Discovered Family photo negatives early 1950s. Need advice to buy right scanner

Hi everyone,

My Nan passed away last year at the wonderful age of 98 and while clearing out her house I discovered a treasure trove of old film negatives - long lost photographs that my Grandfather had taken in the 1950’s. (My Mom thinks he had a box brownie camera). I have several size negatives, all black and white, mainly single image negatives, but some are strips.

I’m looking to buy a film scanner, but I want one that will also be suitable for all these very large negatives. Hoping I can buy one type of scanner, not multiple!

Negative sizes are:
7cm by 11cm (single image)
6cm by 9cm (single image)
5cm by 7cm (single image or in strips of two images)
4.5cm by 4.5cm (strips of three images)

I also have a a selection on 35mm negatives and 110mm negatives.

I’ve looked around online and there are so many negative scanners, but most seem to only cater for 35mm film and slides and 110mm strips.

I did manage to scan a few images on a friends scanner, but I literally had to scan them in sections and piece them back together in photoshop. His scanner also struggled to detect a 110mm strip, only scanning the first image. I’m hoping someone can point me in the direction of a scanner that will easily cope with all these old negative sizes to make the job as easy as possible.

This is all a big new world to me, so I’m learning new skills, but obviously keen to recover all these photographs in the best possible quality. I figured if I asked on a place like this, there may be others that had a similar problem and could offer solutions.

Thanks in advance for anyone that can offer advice


Hello there,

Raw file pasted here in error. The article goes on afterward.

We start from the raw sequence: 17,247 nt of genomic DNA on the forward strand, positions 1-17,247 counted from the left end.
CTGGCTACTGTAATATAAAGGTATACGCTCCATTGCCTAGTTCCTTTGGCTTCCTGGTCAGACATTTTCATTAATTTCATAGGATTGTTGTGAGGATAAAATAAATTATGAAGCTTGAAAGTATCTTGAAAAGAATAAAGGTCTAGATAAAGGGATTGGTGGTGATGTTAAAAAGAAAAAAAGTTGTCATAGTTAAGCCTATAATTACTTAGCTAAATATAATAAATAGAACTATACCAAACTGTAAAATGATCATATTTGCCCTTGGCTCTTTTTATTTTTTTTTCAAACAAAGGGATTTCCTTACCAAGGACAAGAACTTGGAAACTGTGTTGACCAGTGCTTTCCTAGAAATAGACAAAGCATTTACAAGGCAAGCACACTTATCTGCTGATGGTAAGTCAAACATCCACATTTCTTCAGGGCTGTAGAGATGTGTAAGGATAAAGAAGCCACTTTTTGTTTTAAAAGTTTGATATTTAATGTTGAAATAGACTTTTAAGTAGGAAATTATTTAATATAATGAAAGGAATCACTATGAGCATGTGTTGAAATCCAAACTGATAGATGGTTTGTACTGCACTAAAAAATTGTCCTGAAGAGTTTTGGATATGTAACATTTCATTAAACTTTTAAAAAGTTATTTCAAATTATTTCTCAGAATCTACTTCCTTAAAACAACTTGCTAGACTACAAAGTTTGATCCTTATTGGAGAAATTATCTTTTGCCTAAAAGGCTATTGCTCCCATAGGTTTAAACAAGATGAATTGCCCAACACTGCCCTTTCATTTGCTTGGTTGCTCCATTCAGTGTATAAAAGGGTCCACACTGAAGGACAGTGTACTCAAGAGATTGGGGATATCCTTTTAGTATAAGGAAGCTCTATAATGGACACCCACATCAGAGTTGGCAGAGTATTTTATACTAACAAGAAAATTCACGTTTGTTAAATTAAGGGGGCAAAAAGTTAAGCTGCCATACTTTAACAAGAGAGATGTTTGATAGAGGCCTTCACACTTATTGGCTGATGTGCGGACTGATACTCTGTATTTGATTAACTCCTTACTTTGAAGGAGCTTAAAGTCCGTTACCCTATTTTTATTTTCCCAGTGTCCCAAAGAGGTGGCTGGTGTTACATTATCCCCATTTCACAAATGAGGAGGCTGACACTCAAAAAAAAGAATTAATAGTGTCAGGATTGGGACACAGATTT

Welcome to the forum. There is a veritable mine of information on here but your choice may be between a scanner and a digital camera with some essential extras so it might be useful to ask if you use a digital camera and so might feel comfortable with copying these negatives with that? Ideally it would be one with an interchangeable lens as you will need a macro lens but these need not be expensive for the larger negatives.

If you are looking for a scanner then that would need to be a flatbed scanner with what is called a ‘transparency hood’, in other words the lid has a light source which scans through your film as it travels across. Epson are perhaps best known for these types of scanner so you might be looking at the Epson V600 Photo or the V850 Pro but if you were prepared to buy secondhand then you could also look at the V700 & V750 or even the older Perfection 4990.

As you’ve noted these are unusual negative sizes so whether you use a camera or a scanner you will probably need to improvise somewhat by perhaps making your own masks.

The 110 negatives are likely to be the most challenging even with a camera and it is fair to say that it’s pretty easy to get better results with a camera from 35mm than it is with a flatbed scanner. The resol;ution of a flatbed scanner really won’t be sufficient for 110 even if they like to quote very high figures for ‘optical resolution’.